(Fred Lynch) [Order this photo]
And while the first-term Missouri House Republican said he believes he would have likely run unopposed if he had stayed put, he's never been one to play it safe.
"I could probably have skated through for eight years in the House, but that's not my style," Wallingford said. "I don't skate through."
Now, he faces a three-way Republican primary Aug. 7, when he will square off against former Perryville representative Pat Naeger and Farmington businessman Gary Romine.
If he wins, he moves to the more politically influential Senate. If he loses, he's out of the legislature altogether.
It's a political risk worth taking, Wallingford said Monday following a 9 a.m. news conference where he made official a decision he had been considering for weeks.
And it all comes down to the numbers: The state Senate has 34 members and the House has 163.
"I can more greatly influence legislation coming through, and if it's not something that I think is good for Missouri, I can work to defeat it," Wallingford said. "So, yeah, I think it's worth the risk."
The news conference was held at the local McDonald's corporate headquarters in Cape Girardeau, where Wallingford is an executive. Similar conferences were held Monday in Jackson, Farmington and Perryville.
Wallingford, 65, was surrounded by his wife, grandchildren and a gathering of about 60 supporters at the Cape Girardeau event.
"If elected, I will continue to be an advocate for pro-life legislation, oppose tax increases and work to eliminate government bureaucracy," he told the group. "That's my pledge to you."
Wallingford is hoping to represent the revised 3rd Senate District, a vacant seat covering Cape Girardeau, Perry, St. Francois and Ste. Genevieve counties. The Senate's former 27th District was represented by Jason Crowell, who is being forced out by term limits.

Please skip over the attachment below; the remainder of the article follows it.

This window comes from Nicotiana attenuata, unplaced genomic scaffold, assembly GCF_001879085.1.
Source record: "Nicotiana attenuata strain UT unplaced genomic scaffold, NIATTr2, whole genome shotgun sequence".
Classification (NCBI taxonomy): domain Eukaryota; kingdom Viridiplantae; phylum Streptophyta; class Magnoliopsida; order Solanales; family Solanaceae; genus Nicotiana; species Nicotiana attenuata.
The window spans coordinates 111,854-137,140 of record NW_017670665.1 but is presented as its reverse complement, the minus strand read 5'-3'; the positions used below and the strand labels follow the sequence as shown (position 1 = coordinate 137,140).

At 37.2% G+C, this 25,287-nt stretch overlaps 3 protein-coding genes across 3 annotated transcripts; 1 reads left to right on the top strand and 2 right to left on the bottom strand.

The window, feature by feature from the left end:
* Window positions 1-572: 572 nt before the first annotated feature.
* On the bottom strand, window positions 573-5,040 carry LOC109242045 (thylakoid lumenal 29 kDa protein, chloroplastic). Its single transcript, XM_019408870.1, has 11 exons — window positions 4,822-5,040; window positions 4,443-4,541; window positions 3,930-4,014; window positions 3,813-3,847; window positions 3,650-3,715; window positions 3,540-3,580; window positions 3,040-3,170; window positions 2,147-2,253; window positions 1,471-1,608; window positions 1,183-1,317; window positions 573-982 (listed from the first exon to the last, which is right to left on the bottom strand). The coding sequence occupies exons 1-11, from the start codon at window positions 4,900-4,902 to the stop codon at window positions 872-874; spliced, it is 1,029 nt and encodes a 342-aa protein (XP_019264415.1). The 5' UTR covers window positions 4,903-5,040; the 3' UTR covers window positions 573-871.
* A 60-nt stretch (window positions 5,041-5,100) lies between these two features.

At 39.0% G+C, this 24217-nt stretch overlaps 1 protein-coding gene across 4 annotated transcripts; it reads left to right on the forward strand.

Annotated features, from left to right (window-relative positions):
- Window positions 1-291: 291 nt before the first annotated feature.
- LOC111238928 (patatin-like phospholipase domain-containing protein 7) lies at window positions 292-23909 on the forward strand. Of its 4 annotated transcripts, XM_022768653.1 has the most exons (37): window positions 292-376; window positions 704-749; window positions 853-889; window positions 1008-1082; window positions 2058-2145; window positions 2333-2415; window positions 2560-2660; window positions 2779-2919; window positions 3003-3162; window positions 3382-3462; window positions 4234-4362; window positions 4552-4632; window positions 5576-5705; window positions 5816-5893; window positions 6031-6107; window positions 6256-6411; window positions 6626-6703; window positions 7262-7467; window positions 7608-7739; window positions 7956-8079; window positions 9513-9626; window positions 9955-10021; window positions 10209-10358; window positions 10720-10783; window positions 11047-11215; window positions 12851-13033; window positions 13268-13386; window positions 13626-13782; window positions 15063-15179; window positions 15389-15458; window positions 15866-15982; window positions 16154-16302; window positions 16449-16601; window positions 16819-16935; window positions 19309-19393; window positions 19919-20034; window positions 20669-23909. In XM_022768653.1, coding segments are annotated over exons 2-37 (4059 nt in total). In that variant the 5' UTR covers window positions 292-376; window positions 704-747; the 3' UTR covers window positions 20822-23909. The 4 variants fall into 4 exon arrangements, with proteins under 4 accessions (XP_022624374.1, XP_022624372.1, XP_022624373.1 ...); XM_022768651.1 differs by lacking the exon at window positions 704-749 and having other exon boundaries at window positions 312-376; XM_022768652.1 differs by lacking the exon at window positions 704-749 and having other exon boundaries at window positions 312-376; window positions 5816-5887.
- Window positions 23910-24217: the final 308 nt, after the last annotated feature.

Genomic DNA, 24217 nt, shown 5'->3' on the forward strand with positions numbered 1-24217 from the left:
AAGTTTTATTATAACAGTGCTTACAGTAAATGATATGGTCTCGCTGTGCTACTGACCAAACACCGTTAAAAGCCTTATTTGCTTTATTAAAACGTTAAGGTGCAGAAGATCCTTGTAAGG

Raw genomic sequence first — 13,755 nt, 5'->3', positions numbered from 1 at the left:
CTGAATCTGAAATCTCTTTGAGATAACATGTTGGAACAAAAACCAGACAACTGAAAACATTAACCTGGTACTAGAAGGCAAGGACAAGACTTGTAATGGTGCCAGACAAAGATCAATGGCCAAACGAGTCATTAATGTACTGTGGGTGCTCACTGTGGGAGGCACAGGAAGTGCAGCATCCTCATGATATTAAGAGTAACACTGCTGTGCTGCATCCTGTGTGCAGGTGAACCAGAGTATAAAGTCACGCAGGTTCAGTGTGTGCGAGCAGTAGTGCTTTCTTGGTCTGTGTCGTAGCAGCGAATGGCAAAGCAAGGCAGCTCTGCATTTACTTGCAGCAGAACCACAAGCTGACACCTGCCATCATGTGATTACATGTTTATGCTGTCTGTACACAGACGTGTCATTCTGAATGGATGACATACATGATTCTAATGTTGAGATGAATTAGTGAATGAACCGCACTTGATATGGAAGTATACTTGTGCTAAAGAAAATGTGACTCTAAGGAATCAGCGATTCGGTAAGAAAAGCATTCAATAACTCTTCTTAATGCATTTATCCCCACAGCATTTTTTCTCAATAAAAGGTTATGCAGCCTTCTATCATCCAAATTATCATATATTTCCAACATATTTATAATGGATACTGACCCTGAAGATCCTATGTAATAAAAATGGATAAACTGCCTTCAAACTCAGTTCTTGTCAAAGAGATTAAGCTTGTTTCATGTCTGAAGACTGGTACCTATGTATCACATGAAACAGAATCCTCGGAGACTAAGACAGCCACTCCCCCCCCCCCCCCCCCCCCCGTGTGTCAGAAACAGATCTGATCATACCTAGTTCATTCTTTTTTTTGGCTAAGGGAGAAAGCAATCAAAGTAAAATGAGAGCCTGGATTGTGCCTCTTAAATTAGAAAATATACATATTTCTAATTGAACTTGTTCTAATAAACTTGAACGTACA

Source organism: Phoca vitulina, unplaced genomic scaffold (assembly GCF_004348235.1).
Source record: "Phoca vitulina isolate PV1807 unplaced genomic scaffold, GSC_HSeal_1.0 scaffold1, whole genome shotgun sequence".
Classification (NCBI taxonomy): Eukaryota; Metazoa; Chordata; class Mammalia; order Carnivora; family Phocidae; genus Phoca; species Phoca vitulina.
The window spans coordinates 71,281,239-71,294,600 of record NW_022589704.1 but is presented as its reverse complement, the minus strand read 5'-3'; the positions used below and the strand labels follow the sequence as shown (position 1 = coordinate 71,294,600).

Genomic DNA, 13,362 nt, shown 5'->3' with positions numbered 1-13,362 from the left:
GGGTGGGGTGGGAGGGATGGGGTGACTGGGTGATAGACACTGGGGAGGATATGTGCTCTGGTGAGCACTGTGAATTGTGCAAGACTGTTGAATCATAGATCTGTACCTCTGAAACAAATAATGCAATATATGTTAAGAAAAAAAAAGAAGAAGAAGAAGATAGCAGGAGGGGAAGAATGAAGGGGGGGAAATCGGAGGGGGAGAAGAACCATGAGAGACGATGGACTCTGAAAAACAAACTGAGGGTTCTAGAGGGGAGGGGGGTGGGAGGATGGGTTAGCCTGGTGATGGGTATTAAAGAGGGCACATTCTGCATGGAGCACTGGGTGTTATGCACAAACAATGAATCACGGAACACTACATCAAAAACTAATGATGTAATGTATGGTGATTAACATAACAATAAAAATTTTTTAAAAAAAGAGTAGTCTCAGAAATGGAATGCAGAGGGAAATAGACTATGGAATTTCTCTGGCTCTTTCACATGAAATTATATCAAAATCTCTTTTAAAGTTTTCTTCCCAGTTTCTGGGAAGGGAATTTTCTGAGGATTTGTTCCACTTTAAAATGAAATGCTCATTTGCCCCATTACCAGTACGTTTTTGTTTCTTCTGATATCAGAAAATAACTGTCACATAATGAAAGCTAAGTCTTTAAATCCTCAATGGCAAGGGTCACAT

The 27th District included the counties of Bollinger, Cape Girardeau, Madison, Mississippi, Perry and Scott before last year's redistricting. The new districts will take effect with the 2012 election.
Wallingford acknowledged that, when it comes to fundraising, he's got work to do. January finance reports filed with the Missouri Ethics Commission show Wallingford with $4,273.79 cash on hand. Naeger, who just declared his candidacy last month, had $11,500 in cash that was collected in an 11-day period in December. Romine, who has been running for the 3rd District for two years, has $88,456.81, although it shows that $30,000 of that amount was from loans.
Wallingford recognizes a Senate campaign cannot look like a campaign for the House.
"If I run my Senate campaign the same way I ran my House campaign, I lose," Wallingford said. "It's going to take money to win, and I know that I'm going to be playing catch-up."
Still, Wallingford hopes that his resume will convince voters he's the best man for the job. During his speech Monday, Wallingford pointed to his 25-year U.S. Air Force career that included a four-year stint teaching aerospace science at Southeast Missouri State University. He's also worked 18 years in the restaurant industry.
He's also the only sitting legislator running for the seat.
"In the House, I've been a consistent, conservative voice for the unborn, a strong voice to defend property rights and a strong voice for Second Amendment rights," he said. "I'm ready to support common-sense measures to help businesses grow. I want to make sure we have fewer government bureaucrats and less red tape."
Cape Girardeau County Republican Party chairman Evan Trump said that he has no doubt Wallingford will shake up the race. While the county party won't endorse any one candidate, he does think it will be close.
"I think it's going to be a close race between the three," Trump said. "I know the one I want to throw my support behind, but I'm going to save that for the ballot box."
The filing period for Senate and House races runs from Feb. 28 to March 27.
528 Helena St., Cape Girardeau, MO